Discipline: Biological Sciences
Subcategory: Cancer Research
Room: Exhibit Hall
Mojisoluwa Awolowo - Morgan State University
Co-Author(s): Taaliah Campbell, Morgan State University, Baltimore, Maryland; Ohoud Hawsawi, Clark Atlanta University, Atlanta, GA; Valerie Odero-Marah, Morgan State University, Baltimore, Maryland.
Prostate cancer (PCa) is the most common non-skin cancer in men, and second leading cause of death. PCa occurs when cells within the prostate grow uncontrollably, creating small tumors. Generally, the growth/proliferation of the prostate is regulated by the male hormone, androgen, that binds androgen receptor (AR), a nuclear receptor that functions as a transcription factor and regulates the development and proliferation of the prostate as well as PCa. High Mobility Group AT-Hook (HMGA2) is a transcription factor protein that alters the structure of DNA by binding to the promoter region to regulate the transcription of genes. The expression of HMGA2 is associated with cancer proliferation and metastasis and is higher in PCa patients compared to patients without cancer. Additionally, this gene has two isoforms HMGA2 full-length/wild-type and truncated (missing the carboxyl terminus). Preliminary studies show that AR is localized in the nucleus of HMGA2 wild-type but not truncated overexpressing cells. Our goal was to investigate whether HMGA2 wild-type promotes AR translocation to the nucleus which leads to increased cell proliferation in PCa cells. We utilized HMGA2-wild-type and HMGA2-truncated overexpressing LNCaP cells to knockdown either AR or HMGA2 with siRNA followed by western blot analysis, cell proliferation assay, and immunofluorescence. Our results show that HMGA2 siRNA led to decreased expression of wild-type (25 kDa long form) and truncated isoform (17 kDa) protein expression, and cell proliferation when compared to control siRNA. However, AR knockdown decreased AR expression in both cell lines but only decreased cell proliferation in HMGA2-wild-type cells. This suggests that HMGA2 wild-type works with AR to promote cell proliferation, whereas HMGA2-truncated promotes cell proliferation by an AR-independent mechanism. Therefore, we need to examine how current PCa treatments such as enzalutamide that target AR work in patients expressing differing HMGA2 isoforms.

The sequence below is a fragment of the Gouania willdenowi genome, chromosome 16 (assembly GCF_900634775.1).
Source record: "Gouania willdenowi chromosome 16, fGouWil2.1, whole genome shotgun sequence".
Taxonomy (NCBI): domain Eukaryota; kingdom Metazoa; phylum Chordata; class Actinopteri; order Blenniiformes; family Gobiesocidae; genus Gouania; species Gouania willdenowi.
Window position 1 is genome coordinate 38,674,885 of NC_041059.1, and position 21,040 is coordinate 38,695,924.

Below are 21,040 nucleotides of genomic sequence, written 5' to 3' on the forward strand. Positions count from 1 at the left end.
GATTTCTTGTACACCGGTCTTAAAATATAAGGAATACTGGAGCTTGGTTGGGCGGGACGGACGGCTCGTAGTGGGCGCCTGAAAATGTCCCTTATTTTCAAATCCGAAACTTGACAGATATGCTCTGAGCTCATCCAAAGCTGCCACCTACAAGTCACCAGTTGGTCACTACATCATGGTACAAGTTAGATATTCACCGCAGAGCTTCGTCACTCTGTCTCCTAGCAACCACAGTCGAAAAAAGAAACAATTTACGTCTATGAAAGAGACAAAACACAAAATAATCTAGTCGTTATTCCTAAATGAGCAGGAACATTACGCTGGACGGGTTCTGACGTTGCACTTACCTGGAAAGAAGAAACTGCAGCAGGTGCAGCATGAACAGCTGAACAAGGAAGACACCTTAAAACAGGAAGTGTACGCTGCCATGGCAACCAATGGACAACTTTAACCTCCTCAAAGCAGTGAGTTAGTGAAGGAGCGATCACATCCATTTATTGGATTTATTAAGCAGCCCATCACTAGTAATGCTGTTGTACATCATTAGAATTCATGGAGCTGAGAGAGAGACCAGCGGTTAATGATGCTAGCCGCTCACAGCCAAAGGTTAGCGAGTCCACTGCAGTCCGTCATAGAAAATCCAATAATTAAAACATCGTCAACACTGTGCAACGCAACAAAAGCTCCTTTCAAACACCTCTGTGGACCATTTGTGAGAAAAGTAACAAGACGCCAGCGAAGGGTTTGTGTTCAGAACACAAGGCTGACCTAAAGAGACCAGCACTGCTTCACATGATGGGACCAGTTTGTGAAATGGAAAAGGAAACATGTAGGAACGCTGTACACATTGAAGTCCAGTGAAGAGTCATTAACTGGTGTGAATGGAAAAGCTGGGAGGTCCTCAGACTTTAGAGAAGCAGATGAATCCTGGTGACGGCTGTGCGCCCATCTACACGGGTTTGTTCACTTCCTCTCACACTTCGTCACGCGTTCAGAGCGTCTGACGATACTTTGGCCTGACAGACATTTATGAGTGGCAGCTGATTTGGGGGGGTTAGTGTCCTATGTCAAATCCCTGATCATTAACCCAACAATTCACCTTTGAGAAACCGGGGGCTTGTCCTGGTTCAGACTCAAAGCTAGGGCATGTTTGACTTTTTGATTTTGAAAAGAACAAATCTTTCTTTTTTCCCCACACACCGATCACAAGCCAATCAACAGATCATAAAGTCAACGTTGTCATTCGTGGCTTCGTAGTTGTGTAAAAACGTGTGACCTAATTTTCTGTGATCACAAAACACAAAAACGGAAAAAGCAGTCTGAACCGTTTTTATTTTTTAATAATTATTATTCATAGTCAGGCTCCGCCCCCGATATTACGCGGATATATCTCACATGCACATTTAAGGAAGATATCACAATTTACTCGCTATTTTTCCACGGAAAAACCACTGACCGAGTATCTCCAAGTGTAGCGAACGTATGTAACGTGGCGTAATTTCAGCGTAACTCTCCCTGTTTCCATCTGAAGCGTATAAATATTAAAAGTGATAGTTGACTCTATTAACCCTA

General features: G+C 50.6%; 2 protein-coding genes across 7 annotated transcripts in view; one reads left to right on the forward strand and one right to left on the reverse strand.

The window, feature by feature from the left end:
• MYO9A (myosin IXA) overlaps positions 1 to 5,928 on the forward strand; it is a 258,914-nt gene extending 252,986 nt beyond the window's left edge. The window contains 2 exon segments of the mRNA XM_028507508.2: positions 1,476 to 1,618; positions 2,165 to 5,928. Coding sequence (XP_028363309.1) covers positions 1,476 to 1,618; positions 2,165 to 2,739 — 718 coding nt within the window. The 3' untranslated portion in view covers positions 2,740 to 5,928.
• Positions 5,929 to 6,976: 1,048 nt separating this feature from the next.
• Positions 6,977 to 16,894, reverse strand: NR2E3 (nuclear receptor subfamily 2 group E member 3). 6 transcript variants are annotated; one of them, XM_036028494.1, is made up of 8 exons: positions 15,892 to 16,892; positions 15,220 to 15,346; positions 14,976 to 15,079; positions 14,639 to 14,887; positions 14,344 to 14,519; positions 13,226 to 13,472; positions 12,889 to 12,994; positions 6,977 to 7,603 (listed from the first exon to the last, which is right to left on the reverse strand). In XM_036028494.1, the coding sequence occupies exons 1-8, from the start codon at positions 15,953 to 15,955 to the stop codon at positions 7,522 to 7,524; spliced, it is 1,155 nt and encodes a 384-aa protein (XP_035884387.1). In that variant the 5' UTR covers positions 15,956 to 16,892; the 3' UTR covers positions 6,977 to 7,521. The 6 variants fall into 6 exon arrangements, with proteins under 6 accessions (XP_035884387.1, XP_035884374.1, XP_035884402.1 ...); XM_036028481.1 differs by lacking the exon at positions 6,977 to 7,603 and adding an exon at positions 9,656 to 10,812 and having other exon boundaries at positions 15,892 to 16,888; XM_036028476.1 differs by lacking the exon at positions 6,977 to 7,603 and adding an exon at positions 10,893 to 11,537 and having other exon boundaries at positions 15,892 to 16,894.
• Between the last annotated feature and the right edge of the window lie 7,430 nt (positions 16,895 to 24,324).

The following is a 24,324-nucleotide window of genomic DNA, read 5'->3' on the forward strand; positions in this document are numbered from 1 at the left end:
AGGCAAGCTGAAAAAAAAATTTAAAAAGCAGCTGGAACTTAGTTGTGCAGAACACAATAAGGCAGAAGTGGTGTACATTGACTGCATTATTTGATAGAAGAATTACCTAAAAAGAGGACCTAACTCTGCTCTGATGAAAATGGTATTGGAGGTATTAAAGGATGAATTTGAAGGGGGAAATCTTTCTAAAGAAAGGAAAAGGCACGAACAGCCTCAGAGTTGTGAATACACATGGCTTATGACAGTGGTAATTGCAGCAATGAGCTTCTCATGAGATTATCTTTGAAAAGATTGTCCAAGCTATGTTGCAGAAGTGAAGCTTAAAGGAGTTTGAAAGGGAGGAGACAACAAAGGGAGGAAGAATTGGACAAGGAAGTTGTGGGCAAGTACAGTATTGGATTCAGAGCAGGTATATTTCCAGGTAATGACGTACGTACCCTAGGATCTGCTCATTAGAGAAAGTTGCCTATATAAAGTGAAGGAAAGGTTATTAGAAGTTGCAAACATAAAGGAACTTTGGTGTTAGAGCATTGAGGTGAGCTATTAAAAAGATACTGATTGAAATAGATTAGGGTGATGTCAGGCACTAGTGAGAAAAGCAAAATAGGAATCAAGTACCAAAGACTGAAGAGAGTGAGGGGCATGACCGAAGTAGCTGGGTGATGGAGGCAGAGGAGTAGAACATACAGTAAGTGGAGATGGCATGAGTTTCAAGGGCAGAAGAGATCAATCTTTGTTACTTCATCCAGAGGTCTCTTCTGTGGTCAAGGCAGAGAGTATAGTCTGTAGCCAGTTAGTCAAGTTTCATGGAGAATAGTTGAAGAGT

Funder Acknowledgement(s): NIH RISE 5R25GM058904
Faculty Advisor: Valerie Odero-Marah, firstname.lastname@example.org
Role: I contributed to all parts of the experiment including but not limited to cell culture, western blotting, siRNA treatment, knockdown and proliferation assay.